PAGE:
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Meet The 'Deaf Artist' Who Plays With Sound

03/05/2016 8:25 AM IST | Updated 15/07/2016 8:26 AM IST
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2015 Hideto Maezawa / Clubberia

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Photo Credit: 2015 Hideto Maezawa / Clubberia

Artist Christine Sun Kim explores the materiality of sound, connecting it to drawing, painting, and performance, in her work. A TED fellow, she has exhibited and performed in worldwide venues such as Tokyo, Berlin, London, Oslo, San Francisco, New York. She has collaborated on sound projects with artists such as Devonté Hynes, Thomas Benno Mader, Wolfgang Müller and Alison O'Daniel. She has also been deaf since birth.

This interview was taken right after TED 2014, when I met Christine for the first time.

Can you tell a bit about yourself so that readers can understand what you actually do?

Christine: Sure. I'm 34 and I'm an artist that employs sound as a tool and medium in my art. I grew up in California and have been in NY for years, but right now I'm sort of homeless and always on the way to a place. I left my day job and moved out of my apartment last year to go full time with art. (Update: She now lives in Berlin.)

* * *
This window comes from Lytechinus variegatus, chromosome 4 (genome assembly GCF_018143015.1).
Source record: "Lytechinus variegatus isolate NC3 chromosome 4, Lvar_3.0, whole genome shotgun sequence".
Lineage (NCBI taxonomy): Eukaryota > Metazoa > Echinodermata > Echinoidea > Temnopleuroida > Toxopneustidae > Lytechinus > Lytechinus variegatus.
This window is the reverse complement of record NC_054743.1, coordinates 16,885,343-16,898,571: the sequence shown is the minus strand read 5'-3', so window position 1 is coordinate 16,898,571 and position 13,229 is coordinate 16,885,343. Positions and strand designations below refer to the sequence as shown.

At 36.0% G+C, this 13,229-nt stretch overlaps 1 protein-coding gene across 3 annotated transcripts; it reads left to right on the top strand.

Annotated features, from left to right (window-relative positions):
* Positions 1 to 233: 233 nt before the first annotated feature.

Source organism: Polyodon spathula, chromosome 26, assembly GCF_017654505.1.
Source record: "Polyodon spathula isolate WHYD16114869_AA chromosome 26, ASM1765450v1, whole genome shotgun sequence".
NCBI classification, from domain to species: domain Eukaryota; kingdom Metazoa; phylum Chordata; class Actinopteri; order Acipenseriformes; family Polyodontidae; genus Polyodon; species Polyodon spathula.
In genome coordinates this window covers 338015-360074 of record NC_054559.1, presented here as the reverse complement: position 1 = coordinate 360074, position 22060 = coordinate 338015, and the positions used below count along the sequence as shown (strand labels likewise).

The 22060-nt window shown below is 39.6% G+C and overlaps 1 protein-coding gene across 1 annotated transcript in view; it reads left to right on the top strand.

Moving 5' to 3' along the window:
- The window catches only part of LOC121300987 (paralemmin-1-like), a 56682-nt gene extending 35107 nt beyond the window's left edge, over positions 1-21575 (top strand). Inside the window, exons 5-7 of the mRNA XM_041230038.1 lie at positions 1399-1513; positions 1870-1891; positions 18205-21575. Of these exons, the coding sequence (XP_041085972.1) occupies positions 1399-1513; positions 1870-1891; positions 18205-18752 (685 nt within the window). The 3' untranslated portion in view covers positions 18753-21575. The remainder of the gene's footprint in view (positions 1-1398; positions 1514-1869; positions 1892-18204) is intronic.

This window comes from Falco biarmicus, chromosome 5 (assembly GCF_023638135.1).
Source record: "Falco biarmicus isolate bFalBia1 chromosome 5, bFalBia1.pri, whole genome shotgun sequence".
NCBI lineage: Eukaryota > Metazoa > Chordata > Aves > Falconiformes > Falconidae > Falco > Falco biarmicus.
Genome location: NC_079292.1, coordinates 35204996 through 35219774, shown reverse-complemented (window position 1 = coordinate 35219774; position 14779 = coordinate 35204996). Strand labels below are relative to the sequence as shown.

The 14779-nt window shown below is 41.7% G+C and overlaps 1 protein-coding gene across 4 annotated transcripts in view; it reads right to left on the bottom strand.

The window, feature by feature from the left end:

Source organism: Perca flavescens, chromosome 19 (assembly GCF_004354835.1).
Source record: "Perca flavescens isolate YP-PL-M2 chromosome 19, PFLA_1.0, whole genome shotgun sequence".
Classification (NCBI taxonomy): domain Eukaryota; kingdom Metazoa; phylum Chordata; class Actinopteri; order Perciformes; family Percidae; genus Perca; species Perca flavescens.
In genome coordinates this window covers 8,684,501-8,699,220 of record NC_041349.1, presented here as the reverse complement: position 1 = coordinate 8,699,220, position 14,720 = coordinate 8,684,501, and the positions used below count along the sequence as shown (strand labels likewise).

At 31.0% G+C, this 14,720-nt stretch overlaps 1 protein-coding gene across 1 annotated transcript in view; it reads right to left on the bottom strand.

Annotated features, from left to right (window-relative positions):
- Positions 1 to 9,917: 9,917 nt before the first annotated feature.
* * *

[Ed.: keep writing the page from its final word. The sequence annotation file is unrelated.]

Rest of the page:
Deafness does not define my work, but it does inform my practice. It's hard to stay away from the stigma of deafness (and disability) everywhere.

What's your feeling about being described as a "deaf" artist?

Christine: Depends on the circumstances; sometimes, it's good to acknowledge the big white elephant in the room so that the viewers can get that out of the way right away and focus on the concept of my work. However, there are other times where I'd rather be called as an artist without any of those labels. Deafness does not define my work, but it does inform my practice. It's hard to stay away from the stigma of deafness (and disability) everywhere.

Why sound and paint? Why not something else?

Christine: I used to draw and paint for a long time, but clearly, I totally sucked at it. I was never really into it until I realized that I treated sound like a taboo and that I often mindlessly accepted people's behaviour around it. Sound comes with so much social capital that it's actually fascinating to play with it as a tool in my work. When I started putting my ideas into the vehicle of sound, I learnt that it really communicates with society very well--it's like playing with their game. It's important that I do not limit my art to specific communities.

How that you experience sound without hearing it?

Christine: Experiencing is subjective and everyone listens (hearing with attention) differently. The answer that comes to everybody's mind is vibration, but there's more than that. I am starting to be more aware of how some of the sounds have a psychological impact on me--like playing with high-pitch sounds for a length of time often makes me feel sleep deprived or anxious.

When I started putting my ideas into the vehicle of sound, I learnt that it really communicates with society very well--it's like playing with their game.

What inspired you to be who you are today?

Christine: I don't have one answer to that and its pretty much everything combined: my family and friends, my everyday communication, my curiosity, and so on. I think I'll point out this specific reason as you are a translator--I have so much respect for American Sign Language that it actually shapes who I am, it has a lot to do with my underlying interest in art.